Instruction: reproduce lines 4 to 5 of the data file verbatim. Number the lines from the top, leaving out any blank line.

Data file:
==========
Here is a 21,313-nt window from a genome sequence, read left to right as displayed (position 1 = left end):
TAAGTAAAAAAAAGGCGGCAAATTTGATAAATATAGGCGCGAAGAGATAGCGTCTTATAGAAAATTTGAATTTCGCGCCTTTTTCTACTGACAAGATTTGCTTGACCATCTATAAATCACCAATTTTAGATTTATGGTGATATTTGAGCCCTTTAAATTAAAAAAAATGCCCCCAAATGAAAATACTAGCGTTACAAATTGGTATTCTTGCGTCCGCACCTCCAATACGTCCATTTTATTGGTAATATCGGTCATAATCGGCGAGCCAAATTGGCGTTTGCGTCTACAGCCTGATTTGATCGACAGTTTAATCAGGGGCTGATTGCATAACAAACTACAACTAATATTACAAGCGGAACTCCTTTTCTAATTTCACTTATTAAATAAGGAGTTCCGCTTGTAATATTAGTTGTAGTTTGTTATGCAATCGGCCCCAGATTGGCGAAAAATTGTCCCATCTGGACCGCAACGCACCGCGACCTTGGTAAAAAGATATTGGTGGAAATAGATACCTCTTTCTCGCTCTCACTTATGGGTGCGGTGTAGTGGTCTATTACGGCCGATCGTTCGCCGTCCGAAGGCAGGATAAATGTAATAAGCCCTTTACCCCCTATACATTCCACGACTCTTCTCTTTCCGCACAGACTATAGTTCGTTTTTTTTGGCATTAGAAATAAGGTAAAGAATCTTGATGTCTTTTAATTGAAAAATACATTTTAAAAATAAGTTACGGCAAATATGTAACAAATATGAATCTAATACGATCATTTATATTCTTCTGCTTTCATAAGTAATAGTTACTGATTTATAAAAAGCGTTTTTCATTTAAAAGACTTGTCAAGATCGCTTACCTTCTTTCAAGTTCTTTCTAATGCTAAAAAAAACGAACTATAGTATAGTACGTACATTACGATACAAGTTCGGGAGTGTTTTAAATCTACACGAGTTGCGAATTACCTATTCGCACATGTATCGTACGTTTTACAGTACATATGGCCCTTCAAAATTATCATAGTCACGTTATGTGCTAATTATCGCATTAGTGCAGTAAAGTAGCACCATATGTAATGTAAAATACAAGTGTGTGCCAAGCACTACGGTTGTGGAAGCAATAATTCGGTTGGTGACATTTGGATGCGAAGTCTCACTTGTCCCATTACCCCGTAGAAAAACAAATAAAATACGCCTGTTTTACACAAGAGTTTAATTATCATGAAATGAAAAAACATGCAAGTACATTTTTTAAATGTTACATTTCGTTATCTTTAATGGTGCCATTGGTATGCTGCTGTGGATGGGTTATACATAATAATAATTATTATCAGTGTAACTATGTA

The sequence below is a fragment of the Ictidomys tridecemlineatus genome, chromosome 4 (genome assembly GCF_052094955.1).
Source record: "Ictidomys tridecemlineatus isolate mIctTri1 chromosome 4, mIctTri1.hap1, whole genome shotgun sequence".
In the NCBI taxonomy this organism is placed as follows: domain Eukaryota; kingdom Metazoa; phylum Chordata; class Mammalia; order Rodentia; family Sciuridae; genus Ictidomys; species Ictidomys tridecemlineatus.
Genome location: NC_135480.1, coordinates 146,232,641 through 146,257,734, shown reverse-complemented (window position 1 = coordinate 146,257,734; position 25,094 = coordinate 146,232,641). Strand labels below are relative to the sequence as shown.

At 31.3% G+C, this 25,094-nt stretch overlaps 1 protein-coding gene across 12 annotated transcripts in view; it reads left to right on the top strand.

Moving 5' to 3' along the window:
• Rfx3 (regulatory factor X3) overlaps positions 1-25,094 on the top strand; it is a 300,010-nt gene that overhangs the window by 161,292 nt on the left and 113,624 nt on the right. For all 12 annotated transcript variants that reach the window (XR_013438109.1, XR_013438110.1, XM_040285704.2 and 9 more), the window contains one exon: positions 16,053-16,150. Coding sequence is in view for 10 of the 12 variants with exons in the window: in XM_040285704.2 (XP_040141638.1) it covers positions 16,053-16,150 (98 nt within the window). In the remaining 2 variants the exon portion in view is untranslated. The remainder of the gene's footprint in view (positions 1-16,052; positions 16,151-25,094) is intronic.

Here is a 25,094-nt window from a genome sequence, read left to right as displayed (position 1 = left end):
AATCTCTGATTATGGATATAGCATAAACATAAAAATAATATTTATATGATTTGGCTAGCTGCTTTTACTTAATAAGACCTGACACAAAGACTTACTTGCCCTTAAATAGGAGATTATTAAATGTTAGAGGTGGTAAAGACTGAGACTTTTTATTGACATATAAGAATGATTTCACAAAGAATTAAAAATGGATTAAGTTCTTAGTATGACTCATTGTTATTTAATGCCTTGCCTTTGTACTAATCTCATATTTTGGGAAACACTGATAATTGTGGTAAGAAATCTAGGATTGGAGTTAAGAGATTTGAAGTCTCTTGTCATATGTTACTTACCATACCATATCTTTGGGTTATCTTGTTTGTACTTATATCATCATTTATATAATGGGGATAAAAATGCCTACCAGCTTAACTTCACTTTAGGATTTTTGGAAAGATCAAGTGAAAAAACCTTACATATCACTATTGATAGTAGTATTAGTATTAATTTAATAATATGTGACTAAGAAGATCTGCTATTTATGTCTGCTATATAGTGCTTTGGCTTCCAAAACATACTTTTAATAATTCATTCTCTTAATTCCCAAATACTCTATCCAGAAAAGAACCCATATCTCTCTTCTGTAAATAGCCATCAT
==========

Source record: "Ictidomys tridecemlineatus isolate mIctTri1 chromosome 4, mIctTri1.hap1, whole genome shotgun sequence".
In the NCBI taxonomy this organism is placed as follows: domain Eukaryota; kingdom Metazoa; phylum Chordata; class Mammalia; order Rodentia; family Sciuridae; genus Ictidomys; species Ictidomys tridecemlineatus.